It looks like fifth-graders graduating from Warren Area Elementary Center this year will move up to... Warren Area Elementary Center.
Warren County School District Superintendent Brandon Hufnagel proposed a temporary solution to classroom shortages at Beaty-Warren Middle School during a multi-million dollar construction project that would keep this year's fifth-graders at WAEC for sixth grade while putting them through the usual middle level schedules and procedures.
"To keep the project in budget, we have to try to do the project in two phases" rather than three, Hufnagel said.
Some areas of Beaty will have to be closed during renovations.
"There weren't enough classrooms available" at Beaty for all of the sixth-, seventh- and eighth-grade classes in the central attendance area, Hufnagel said. "We took a look at a number of different options. The best solution that we came up with is keeping the fifth-graders as sixth-graders at WAEC next year."
He stressed that it is intended to be a one-year solution.
"There is enough room at WAEC to give the sixth-graders the classroom space that they need," he said.
The students and teachers would be in one building, but the instructional model would be several blocks away.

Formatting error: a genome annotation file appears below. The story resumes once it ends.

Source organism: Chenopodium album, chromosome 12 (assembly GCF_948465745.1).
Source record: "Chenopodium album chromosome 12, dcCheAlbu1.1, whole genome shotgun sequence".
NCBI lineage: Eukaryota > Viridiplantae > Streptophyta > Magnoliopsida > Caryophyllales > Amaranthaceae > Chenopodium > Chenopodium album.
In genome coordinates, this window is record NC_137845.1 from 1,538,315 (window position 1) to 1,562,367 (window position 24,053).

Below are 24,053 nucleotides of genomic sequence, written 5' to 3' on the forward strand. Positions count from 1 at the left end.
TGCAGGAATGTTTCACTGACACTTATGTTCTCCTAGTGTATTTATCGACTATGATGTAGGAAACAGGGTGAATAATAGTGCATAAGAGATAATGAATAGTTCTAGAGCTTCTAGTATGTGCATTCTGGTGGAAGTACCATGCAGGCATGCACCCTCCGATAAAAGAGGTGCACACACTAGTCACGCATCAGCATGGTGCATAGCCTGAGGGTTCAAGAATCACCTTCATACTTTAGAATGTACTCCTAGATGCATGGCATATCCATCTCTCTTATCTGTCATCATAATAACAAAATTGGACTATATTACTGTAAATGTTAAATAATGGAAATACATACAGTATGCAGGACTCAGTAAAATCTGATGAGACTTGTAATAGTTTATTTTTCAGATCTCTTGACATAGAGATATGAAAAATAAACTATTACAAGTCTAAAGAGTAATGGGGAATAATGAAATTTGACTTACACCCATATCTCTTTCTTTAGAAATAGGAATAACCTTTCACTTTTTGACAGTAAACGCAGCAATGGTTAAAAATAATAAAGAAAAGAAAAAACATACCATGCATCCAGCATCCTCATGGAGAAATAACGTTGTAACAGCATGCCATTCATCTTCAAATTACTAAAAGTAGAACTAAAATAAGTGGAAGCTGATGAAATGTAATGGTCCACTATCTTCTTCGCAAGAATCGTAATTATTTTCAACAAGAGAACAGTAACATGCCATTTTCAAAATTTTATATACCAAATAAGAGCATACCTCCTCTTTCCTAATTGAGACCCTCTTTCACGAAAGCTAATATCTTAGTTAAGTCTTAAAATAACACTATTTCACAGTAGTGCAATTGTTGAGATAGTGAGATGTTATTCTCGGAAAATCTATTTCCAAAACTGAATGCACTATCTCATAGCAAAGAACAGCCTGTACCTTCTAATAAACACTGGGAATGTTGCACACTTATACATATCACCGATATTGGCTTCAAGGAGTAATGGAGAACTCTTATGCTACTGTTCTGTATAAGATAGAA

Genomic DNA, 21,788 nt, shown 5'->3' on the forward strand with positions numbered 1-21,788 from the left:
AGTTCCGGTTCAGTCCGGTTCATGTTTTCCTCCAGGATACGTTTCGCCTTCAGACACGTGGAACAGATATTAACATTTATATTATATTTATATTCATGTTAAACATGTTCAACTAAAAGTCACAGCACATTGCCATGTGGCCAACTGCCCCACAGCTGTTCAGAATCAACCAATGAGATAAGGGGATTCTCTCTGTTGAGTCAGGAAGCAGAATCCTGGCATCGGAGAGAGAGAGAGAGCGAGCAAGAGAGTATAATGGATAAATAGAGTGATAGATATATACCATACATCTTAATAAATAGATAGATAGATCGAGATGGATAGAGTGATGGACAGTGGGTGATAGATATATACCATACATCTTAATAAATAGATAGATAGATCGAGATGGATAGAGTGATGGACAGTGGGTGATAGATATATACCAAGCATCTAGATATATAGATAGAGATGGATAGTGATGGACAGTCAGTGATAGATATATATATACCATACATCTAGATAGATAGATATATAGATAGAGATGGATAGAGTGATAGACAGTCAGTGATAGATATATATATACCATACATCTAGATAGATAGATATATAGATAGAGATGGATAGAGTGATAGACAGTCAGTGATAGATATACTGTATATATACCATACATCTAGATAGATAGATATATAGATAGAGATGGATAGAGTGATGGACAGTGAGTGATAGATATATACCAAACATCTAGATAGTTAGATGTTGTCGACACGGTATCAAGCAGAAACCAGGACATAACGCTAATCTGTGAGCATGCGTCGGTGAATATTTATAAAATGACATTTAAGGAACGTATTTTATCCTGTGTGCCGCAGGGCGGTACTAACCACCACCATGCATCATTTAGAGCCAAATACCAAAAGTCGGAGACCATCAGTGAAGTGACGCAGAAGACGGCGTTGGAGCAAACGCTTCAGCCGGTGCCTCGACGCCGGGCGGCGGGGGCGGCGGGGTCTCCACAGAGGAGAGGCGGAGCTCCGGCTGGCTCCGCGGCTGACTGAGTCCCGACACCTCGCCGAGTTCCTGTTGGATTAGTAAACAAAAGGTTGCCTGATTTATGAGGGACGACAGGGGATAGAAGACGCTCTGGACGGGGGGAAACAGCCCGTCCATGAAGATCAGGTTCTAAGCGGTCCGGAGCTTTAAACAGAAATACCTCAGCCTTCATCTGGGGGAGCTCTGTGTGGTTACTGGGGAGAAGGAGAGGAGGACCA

"Even though the sixth grades would be located at WAEC, we would be supervising them," Beaty Principal Rhonda Decker said. "They would still have Beaty schedules. They would still be Beaty students."
"Their special classes will still be first thing in the morning," Decker said. "They'll still have four cores. It will be as they are middle-level students at WAEC."
WAEC Principal Ruth Nelson said her building does have space for the sixth grades. "It really does fit," she said.
The schedules of itinerant teachers have been taken into account and Nelson said that part of the plan also works.
"They have put something together that will make this work for a year," Hufnagel said in commending the principals.
The proposal will be brought before the school board for a vote at the special board meeting set for 7 p.m. Monday, May 21 at the Warren County Career Center.
The $16.2 million project, funded by a zero-interest Qualified Zone Academy Bond loan, addresses "critical needs" at Beaty, according to board President Arthur Stewart. Some of the most serious problems are in the electrical and heating systems. Some of the iron pipes that carry the building's hot water heat were installed when the building was built in 1929, according to Director of Buildings and Grounds Services Dr. Norbert Kennerknecht, and the boilers have been in place since the 1980s.